in state court. See Tenn. Code Ann. § 34-1-107. Described by the Sixth Circuit as “a representative
of the court to act for the minor in the cause,” the guardian ad litem functions to objectively
“prosecute, control, and direct the litigation” in the minor’s best interests. True v. Noe, supra. As
the Sixth Circuit further explained in affording quasi-judicial immunity to guardians ad litem:
[An attorney] who function[s] as guardian ad litem for [a minor], must act in the
best interests of the child he represents. Such a position clearly places him squarely
within the judicial process to accomplish that goal. A guardian ad litem must also
be able to function without the worry of possible later harassment and intimidation
from dissatisfied parents. Consequently, a grant of absolute immunity would be
appropriate. A failure to grant immunity would hamper the duties of a guardian ad
litem in his role as an advocate in judicial proceedings.
Kurzawa v. Mueller, 732 F.2d 1456, 1458 (6th Cir. 1984).9 Plaintiff’s counsel is not displaced by
the appointment of a guardian ad litem.
The Court does not take lightly the argument that J.H. will suffer emotional trauma by the
introduction of a guardian ad litem into this proceeding.10 J.H.’s best interests are the Court’s
paramount consideration. It is because of J.H.’s interests that, given the concerns previously
discussed, the Court cannot simply abdicate its “responsibility for determinations made on behalf
of” a minor party. See True v. Noe, supra. The Court has considered J.H.’s fragile emotional state,
and has no reason to doubt that the appointed guardian ad litem will also be mindful of J.H.’s
circumstances. The Court expects the guardian ad litem to use sound discretion in developing a
relationship with J.H., including working with J.H.’s therapists and those with whom J.H. already
has established trust. The Court also expects that Plaintiff’s next friend, counsel, and therapists
will cooperate with the guardian ad litem, particularly in reassuring J.H. about the role of this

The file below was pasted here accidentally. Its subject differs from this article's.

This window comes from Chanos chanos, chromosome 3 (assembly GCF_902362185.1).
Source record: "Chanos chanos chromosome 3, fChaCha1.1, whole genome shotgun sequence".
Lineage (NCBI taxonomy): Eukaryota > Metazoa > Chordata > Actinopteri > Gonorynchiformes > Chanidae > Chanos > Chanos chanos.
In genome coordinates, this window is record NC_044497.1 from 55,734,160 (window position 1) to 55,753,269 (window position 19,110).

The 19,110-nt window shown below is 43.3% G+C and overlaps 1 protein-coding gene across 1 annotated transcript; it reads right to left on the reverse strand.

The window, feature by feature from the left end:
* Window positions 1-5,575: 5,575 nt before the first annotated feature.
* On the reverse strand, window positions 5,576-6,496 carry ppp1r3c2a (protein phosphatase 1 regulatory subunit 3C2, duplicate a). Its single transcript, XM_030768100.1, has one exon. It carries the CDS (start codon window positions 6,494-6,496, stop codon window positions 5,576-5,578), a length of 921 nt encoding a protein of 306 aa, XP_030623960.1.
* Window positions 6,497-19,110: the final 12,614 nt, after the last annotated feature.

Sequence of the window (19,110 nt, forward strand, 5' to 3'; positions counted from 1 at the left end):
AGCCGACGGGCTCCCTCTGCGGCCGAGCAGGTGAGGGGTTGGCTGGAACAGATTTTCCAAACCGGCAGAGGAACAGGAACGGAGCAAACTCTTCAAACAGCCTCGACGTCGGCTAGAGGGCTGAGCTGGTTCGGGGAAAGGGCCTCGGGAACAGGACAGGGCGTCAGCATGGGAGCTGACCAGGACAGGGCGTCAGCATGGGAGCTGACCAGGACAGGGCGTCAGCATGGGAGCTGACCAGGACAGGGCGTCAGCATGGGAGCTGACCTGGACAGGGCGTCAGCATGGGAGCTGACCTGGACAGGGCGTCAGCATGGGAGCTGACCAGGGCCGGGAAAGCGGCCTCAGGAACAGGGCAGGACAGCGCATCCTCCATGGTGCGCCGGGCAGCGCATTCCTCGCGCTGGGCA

Court’s appointed guardian ad litem.
The Court has considered the additional arguments made by Plaintiff, many of which are
without any legal support, and finds them unconvincing. With all else said, if there is any question
In contrast, Rule 40 of the Tennessee Supreme Court Rules, which sets forth the obligations of
guardians ad litem in juvenile court neglect, abuse and dependency proceedings, specifically provides that
the guardian ad litem functions as the child’s attorney, and gives clear direction for the responsibilities and
duties of the guardian ad litem when the child’s best interests and the child’s preferences are in conflict.
Tenn. S. Ct. R. 40(c)(1), (e), and (f).
The Court cannot make the finding urged by Plaintiff’s counsel that J.H. will suffer an
“intolerable risk of harm” (Docket No. 76 at 9) (emphasis added) by the appointment of a guardian ad
litem. The letters offered by J.H.’s therapists are not only hearsay, they rely on other hearsay, namely, a
referenced letter from Plaintiff’s counsel, the contents of which are completely unknown to the Court.
Additionally, as stated, the Court trusts that the guardian ad litem will be appropriately considerate of any
issues J.H. faces, including his emotional sensitivities.
whether a minor’s interests are adequately protected, those interests are best safeguarded by
appointment of a guardian ad litem. The information provided to the Court, taken as a whole,
sufficiently demonstrates that appointment of a guardian ad litem is warranted in this case.
For the foregoing reasons, the Court exercises its discretion to appoint a guardian ad litem
in this case. Defendant Williamson County’s Motion for the Appointment of a Guardian Ad Litem
(Docket No. 70) is therefore GRANTED. A separate order appointing a guardian ad litem will
It is SO ORDERED.
BARBARA D. HOLMES
United States Magistrate Judge